Canfor Corporation is capping 2021 with another investment outside of B.C., bringing the total investment of B.C.’s forestry majors outside of B.C. to roughly $6 billion this year alone.
Canfor on Thursday announced it is buying Millar Western Forest Products Ltd. solid wood operations and associated tenure in Alberta for $420 million. In June, Canfor announced it would invest $200 million in Louisiana to build a new sawmill there.
B.C. forestry majors have been buying sawmills in the U.S., Europe and other parts of Canada in recent years, as the supply of timber in B.C. shrinks and the cost of operating here increases, compared to other jurisdictions.
Asked about a flight of capital earlier this week at an energy forum hosted by the Greater Vancouver Board of Trade, B.C. Environment Minister George Heyman dismissed the notion that forestry companies were voting with their feet.
“I don’t believe capital is fleeing in the province,” he said.
But in 2021 alone, B.C.’s forestry majors invested $5.8 billion acquiring or building assets outside of B.C., according to corporate filings and news releases.
In 2021 alone, West Fraser Timber invested a whopping $4.6 billion acquiring forestry assets outside of B.C.
The biggest acquisition was the $4 billion purchase of Eastern Canada’s Norbord in February 2021. Following that acquisition, Western bought Angelina Forest Products in Texas for $300 million in October and a Georgia Pacific OSB mill in South Carolina for $280 million.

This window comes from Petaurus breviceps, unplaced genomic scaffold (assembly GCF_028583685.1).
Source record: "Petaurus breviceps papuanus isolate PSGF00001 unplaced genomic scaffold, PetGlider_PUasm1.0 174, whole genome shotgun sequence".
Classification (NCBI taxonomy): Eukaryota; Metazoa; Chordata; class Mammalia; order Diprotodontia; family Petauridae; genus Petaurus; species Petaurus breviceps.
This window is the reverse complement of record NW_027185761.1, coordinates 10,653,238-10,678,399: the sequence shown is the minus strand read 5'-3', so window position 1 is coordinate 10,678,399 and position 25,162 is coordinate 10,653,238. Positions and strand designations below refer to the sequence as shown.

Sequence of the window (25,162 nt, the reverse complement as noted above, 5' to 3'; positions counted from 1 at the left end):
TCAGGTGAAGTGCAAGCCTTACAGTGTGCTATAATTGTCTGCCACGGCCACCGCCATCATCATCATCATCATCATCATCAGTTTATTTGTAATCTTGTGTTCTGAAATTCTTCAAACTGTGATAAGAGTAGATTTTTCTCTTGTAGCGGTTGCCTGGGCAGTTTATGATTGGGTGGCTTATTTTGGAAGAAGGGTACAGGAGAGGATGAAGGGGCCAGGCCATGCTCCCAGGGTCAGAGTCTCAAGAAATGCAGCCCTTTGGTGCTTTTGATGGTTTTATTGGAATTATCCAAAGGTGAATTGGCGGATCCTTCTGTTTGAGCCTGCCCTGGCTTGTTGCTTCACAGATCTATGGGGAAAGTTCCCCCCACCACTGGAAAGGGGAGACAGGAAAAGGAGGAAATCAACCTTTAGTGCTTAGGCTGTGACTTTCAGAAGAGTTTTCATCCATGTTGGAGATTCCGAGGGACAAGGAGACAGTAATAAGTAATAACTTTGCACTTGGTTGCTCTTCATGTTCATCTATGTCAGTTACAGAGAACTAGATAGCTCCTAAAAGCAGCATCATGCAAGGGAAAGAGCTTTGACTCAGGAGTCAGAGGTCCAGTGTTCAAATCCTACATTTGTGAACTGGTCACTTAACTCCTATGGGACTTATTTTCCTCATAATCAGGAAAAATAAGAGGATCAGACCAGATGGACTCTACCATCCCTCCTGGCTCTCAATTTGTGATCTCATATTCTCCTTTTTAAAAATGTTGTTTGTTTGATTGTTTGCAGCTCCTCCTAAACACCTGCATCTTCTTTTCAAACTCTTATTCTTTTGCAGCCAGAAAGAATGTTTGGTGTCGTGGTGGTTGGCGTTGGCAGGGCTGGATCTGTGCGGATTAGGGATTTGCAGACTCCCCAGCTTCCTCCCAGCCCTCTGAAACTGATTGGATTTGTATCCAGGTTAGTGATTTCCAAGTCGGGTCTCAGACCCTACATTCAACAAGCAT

Interfor spent $1 billion on assets outside of B.C. in 2021. The biggest acquisition was the purchase of EACOM Timber in Eastern Canada for $490 million in November. Earlier, in May, Interfor acquired four sawmills in the U.S. for $482 million. It also bought a sawmill in South Carolina in February 2021 for $75 million.
In July this year, Tolko Industries, a privately owned forestry company, announced that it and Hunt Forest Products would build a new sawmill in Louisiana for $240 million.
B.C. forestry companies have been expanding outside of B.C. and Canada for about a decade now, including into Europe. Meanwhile, they have closed a number of sawmills and pulp and paper mills in B.C. permanently, often citing high operating costs and a lack of affordable fibre.
B.C.’s annual allowable cut is shrinking, and is expected to enter a long-term decline, due to pine beetle infestations, wildfires and removal of harvestable timber from the land base for conservation purposes.
And the supply of timber is now about to shrink even more, as the B.C. government moves forward with a plan to remove up to 2.6 million hectares of old growth from the harvest land base.
All BC Biz Stories